Eifan S, Schnettler E, Dietrich I, Kohl A, Blomström AL - Viruses (2013)

The mechanisms by which NSs of orthobunyaviruses and phleboviruses interfere with the host innate immune system. The NSs proteins of the different bunyaviruses display a variety of different mechanisms to interfere with the host antiviral defense. This is done both by inducing proteasome degradation of proteins such as PKR and RIG-I as well as interfering with the assembly and activation of the transcription machinery inducing a host cell transcription block and inhibiting IFN-β transcription.
© Copyright Policy - open-access
Related In: Results  -  Collection

License
Show All Figures
getmorefigures.php?uid=PMC3814597&req=5

viruses-05-02447-f003: The mechanisms by which NSs of orthobunyaviruses and phleboviruses interfere with the host innate immune system. The NSs proteins of the different bunyaviruses display a variety of different mechanisms to interfere with the host antiviral defense. This is done both by inducing proteasome degradation of proteins such as PKR and RIG-I as well as interfering with the assembly and activation of the transcription machinery inducing a host cell transcription block and inhibiting IFN-β transcription.
Mentions: Knowledge of the interferon pathways of vertebrates and their role in innate antiviral defenses is increasingly detailed. Virus antagonism of these host responses is recognized as a key element in virus/host interactions [32]. The induction of IFN production in virus infected cells is dependent on the activation of different factors, such as the IFN regulatory factor 3 (IRF-3) and nuclear factor κB (NF-κB) that upon activation translocate from the cytoplasm into the nucleus and there are involved in initiation of IFN induction (Figure 2) [32,33]. The crucial role of orthobunyavirus NSs proteins in counteracting host responses is now well established. Indeed, several studies have shown that the actions of BUNV, SBV and LACV NSs proteins inhibit the production of IFN in infected cells (Figure 3) and if the NSs ORF is deleted in these viruses they display an attenuated phenotype both in vivo and in vitro [21,23,27,34]. In the brain LACV and LACV∆NSs replicate mainly in neurons, however, these infected neurons are not the major contributors to IFN-β production [35,36]. During LACV infection uninfected astrocytes and microglia are the main producers of IFN-β, while in infections with LACV∆NSs astrocytes are the dominant IFN-β producer. LACV NSs strongly inhibits IFN-β production in astrocytes while it does not affect the amount of IFN-β produced in microglia [36]. Much of the pioneering work on understanding how orthobunyaviruses inhibit induction has been carried out with BUNV. As discussed in more detail in Section 2.1.2, IRF-3 is activated by BUNV and BUNV∆NSs viruses to a similar extent and is shown to enter the nucleus upon infection [37,38]. Moreover, Protein kinase R (PKR) is also activated by BUNV infection, leading to the phosphorylation and activation of the α subunit of the eukaryotic translation initiation factor 2 (eIF2) and NSs is not able to inhibit this activation. Streitenfeld et al. (2003) demonstrated that BUNV appears not to be sensitive to the antiviral effects of PKR in cell culture but in vivo PKR appears to have a minor contribution to host resistance [34]. However, it should be noted that in a study overexpressing PKR in HEK 293 cells PKR did display a clear antiviral effect, reducing viral replication about 10-fold [39]. In BUNV infection inhibition of transcription must occur downstream of transcription factor activation. Chromatin immunoprecipitation analysis revealed that BUNV NSs does not interfere with the RNA polymerase II binding to the IFN-β promoter. Instead, NSs of BUNV prevents the phosphorylation of serine 2 in the heptapeptide repeats (YSPTSPS) in the C-terminal domain (CTD) of RNA polymerase II (Figure 3) [38]. This attacks a fundamental process as phosphorylation of serine 2 of CTD is needed for mRNA elongation and 3’-end processing [40]; thus by interfering with phosphorylation of this residue, BUNV can induce a generalized transcriptional block including that of IFN-β gene transcription. However, BUNV NSs does not target CTD phosphorylation in insect cells, which may contribute to the establishment of persistent infection in these cells [38]. This inhibition of phosphorylation and consequently of transcription is believed to be mediated by the interaction between the C-terminus of BUNV NSs and the protein Med8 [41]. Med8 is a component of the Mediator complex, which regulates RNA polymerase II through interacting directly with the CTD [42]. Although the interaction of the C-terminus of NSs with Med8 is required [41], van Knippenberg et al. (2010) showed that the N-terminus of the NSs protein is also involved in transcription inhibition [43]. LACV triggers IFN induction through the RIG-I pathway and subsequently activation of IRF-3, and similar to BUNV, LACV virus targets RNA polymerase II in order to inhibit IFN transcription. This inhibition is not mediated through interaction with Med8 or inhibition of phosphorylation of CTD but through elimination of the hyperphosphorylated (IIo) form of RNA polymerase II via a proteasomal degradation pathway (Figure 3). NSs uses the DNA damage response (DDR) pathway to trigger the degradation of CTD-Ser-2 phosphorylated RNA polymerase II, which leads to transcriptional arrest [44]. Thus, NSs proteins are important IFN antagonists. However, incoming viruses are not resistant to the antiviral effects of IFN as treatment of cells with IFN prior to virus infection significantly reduces virus yield [34]. BUNV interferon-induced gene MTAP44 and in particular Viperin appear to be involved in restricting BUNV replication [39].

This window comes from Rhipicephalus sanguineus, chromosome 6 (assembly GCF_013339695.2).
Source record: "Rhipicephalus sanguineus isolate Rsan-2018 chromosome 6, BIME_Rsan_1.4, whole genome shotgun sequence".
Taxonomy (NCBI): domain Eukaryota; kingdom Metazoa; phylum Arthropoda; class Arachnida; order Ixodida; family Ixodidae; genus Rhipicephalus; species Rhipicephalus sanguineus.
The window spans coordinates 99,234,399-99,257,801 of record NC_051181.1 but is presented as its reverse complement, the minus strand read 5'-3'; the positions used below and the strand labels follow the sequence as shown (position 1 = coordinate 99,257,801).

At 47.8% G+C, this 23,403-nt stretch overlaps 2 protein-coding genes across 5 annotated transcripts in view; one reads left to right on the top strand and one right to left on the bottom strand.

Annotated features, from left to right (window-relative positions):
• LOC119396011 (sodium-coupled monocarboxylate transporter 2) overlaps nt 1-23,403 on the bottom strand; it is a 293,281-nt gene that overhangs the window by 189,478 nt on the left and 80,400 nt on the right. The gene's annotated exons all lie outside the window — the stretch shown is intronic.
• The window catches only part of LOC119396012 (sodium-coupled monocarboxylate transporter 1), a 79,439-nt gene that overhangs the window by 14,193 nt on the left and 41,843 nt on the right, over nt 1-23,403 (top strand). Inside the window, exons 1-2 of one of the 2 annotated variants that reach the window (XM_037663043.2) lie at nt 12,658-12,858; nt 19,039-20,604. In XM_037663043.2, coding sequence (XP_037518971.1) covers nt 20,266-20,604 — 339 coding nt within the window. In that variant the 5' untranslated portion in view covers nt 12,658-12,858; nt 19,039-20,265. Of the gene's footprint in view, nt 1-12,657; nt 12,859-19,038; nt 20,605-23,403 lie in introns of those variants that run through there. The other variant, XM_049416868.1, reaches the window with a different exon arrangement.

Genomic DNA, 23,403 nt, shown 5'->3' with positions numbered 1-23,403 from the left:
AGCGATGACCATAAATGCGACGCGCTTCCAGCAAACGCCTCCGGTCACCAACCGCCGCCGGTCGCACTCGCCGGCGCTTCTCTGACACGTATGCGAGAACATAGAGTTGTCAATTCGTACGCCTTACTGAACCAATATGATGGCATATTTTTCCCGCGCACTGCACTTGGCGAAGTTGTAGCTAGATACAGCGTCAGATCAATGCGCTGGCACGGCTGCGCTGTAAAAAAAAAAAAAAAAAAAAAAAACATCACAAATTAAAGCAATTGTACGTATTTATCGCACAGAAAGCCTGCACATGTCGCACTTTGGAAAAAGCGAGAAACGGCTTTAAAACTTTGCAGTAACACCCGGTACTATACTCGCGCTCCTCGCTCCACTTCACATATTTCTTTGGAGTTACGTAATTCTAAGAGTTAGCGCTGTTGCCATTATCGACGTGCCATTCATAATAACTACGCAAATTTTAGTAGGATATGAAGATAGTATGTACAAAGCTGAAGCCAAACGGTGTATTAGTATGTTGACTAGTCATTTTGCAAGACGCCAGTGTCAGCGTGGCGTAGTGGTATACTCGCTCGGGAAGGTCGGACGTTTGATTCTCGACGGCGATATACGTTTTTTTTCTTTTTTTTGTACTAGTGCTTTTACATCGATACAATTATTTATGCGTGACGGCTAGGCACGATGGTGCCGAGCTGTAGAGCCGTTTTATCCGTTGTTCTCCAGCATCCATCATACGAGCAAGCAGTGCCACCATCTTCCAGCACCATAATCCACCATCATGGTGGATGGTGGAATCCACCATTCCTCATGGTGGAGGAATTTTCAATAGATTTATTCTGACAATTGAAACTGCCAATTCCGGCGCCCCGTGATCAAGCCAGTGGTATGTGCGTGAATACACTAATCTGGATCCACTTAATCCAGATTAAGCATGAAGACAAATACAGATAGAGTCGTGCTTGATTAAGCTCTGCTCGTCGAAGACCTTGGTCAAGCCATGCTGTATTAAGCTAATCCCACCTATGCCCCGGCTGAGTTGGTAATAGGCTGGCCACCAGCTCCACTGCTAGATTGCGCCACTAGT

Bottom Line: Many bunyaviruses are arthropod-borne, so-called arboviruses.Depending on the genus, bunyaviruses encode, in addition to the RNA-dependent RNA polymerase and the different structural proteins, one or several non-structural proteins.In this review, we will summarize current knowledge and understanding of insect-borne bunyavirus non-structural protein function(s) in vertebrate, plant and arthropod.

View Article: PubMed Central - PubMed

Affiliation: Department of Botany and Microbiology, King Saud University, P.O. Box 2455, Riyadh 11451, Saudi Arabia. anne-lie.blomstrom@slu.se.

ABSTRACT
Viruses within the Bunyaviridae family are tri-segmented, negative-stranded RNA viruses. The family includes several emerging and re-emerging viruses of humans, animals and plants, such as Rift Valley fever virus, Crimean-Congo hemorrhagic fever virus, La Crosse virus, Schmallenberg virus and tomato spotted wilt virus. Many bunyaviruses are arthropod-borne, so-called arboviruses. Depending on the genus, bunyaviruses encode, in addition to the RNA-dependent RNA polymerase and the different structural proteins, one or several non-structural proteins. These non-structural proteins are not always essential for virus growth and replication but can play an important role in viral pathogenesis through their interaction with the host innate immune system. In this review, we will summarize current knowledge and understanding of insect-borne bunyavirus non-structural protein function(s) in vertebrate, plant and arthropod.

Show MeSH
Related in: MedlinePlus